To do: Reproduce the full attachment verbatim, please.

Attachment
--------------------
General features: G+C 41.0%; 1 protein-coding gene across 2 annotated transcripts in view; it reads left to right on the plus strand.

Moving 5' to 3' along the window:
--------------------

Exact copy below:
General features: G+C 41.0%; 1 protein-coding gene across 2 annotated transcripts in view; it reads left to right on the plus strand.

Moving 5' to 3' along the window: